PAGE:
Elderly women with strong bones are less likely to break them, but it appears they may face a different risk breast cancer.


A study published in the June 20, 2001, issue of the Journal of the National Cancer Institute adds to a volume of evidence that postmenopausal women with low bone-mineral density the "brittle bones" disease called osteoporosis are less likely to get breast cancer, but women with healthy bones may be at least twice as likely to do so.

The research points to one of the paradoxes of women's health care that risk factors for some diseases may be protective against others. Moderate alcohol consumption, for instance, can provide some protection against heart disease in women after menopause, but it simultaneously may increase their breast-cancer risk.

What does the research on bone-mineral density mean for women trying to protect their health?

"It's not clear what the real implication of this is for most patients," says Harold Burstein, M.D., Ph.D., an instructor in medicine at Harvard Medical School and a breast-cancer researcher at Dana-Farber Cancer Institute.

He says the increased risk is relatively small. "Most older women do not get breast cancer," he notes. "While the data show an association between bone mineral density and breast cancer risk, it is by no means clear that changing bone mineral density up or down changes that risk."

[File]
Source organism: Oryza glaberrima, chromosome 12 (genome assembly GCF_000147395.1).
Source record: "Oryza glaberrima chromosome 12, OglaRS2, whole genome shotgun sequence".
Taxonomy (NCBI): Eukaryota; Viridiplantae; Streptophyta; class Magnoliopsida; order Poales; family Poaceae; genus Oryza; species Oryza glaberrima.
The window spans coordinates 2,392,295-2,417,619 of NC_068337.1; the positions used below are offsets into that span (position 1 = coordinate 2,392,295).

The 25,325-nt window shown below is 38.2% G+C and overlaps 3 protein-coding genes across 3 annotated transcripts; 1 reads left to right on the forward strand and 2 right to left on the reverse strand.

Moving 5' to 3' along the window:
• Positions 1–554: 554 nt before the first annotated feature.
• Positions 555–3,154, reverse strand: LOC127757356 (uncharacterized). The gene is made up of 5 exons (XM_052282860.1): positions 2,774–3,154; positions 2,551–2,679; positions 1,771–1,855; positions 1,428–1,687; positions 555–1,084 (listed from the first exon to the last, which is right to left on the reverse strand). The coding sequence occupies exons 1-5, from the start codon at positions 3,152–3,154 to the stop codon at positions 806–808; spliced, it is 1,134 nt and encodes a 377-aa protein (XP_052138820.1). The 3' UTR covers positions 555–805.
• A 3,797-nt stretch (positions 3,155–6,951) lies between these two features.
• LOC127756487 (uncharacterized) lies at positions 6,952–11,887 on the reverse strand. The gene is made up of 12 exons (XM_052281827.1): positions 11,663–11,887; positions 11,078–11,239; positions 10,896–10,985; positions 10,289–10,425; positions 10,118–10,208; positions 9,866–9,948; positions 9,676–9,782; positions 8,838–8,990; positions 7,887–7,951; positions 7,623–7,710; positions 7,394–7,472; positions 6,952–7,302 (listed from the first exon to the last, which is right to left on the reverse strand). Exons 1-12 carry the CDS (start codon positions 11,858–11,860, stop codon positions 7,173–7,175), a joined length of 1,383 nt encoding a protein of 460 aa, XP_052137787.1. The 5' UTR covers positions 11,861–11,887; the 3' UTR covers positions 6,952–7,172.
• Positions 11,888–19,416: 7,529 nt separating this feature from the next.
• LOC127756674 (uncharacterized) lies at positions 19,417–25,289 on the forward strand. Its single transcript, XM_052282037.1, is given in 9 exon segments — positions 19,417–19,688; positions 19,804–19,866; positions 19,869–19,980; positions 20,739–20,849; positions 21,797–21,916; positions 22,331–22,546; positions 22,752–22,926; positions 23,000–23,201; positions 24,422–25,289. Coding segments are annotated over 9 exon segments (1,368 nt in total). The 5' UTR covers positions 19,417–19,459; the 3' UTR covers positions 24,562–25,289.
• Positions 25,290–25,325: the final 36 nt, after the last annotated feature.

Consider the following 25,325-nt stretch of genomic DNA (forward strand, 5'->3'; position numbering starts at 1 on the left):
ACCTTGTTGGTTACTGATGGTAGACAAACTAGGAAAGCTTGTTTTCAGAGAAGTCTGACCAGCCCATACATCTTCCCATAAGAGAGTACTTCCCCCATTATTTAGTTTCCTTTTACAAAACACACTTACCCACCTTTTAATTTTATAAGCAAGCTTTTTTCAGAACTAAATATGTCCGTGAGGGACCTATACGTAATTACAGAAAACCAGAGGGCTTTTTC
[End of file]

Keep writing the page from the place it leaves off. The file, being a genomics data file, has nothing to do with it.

Indeed, the study's authors caution that the association between bone density and breast cancer does not mean that strong bones cause cancer or that women should stop trying to maintain bone mass through taking calcium or medications.

Rather, the cancer and the bone-mineral density both are likely to be related to a long-term, complex relationship among hormones and certain other body chemicals, the authors say.

Many researchers believe the chief cause may be "a shared risk factor, lifetime exposure to estrogen," Dr. Burstein says. Osteoporosis, a thinning of the bones that can lead to fractures, tends to develop after menopause, when women's estrogen production drops. Breast-cancer risk is higher among women who have greater lifetime exposure to estrogen, including early menstruation and late menopause.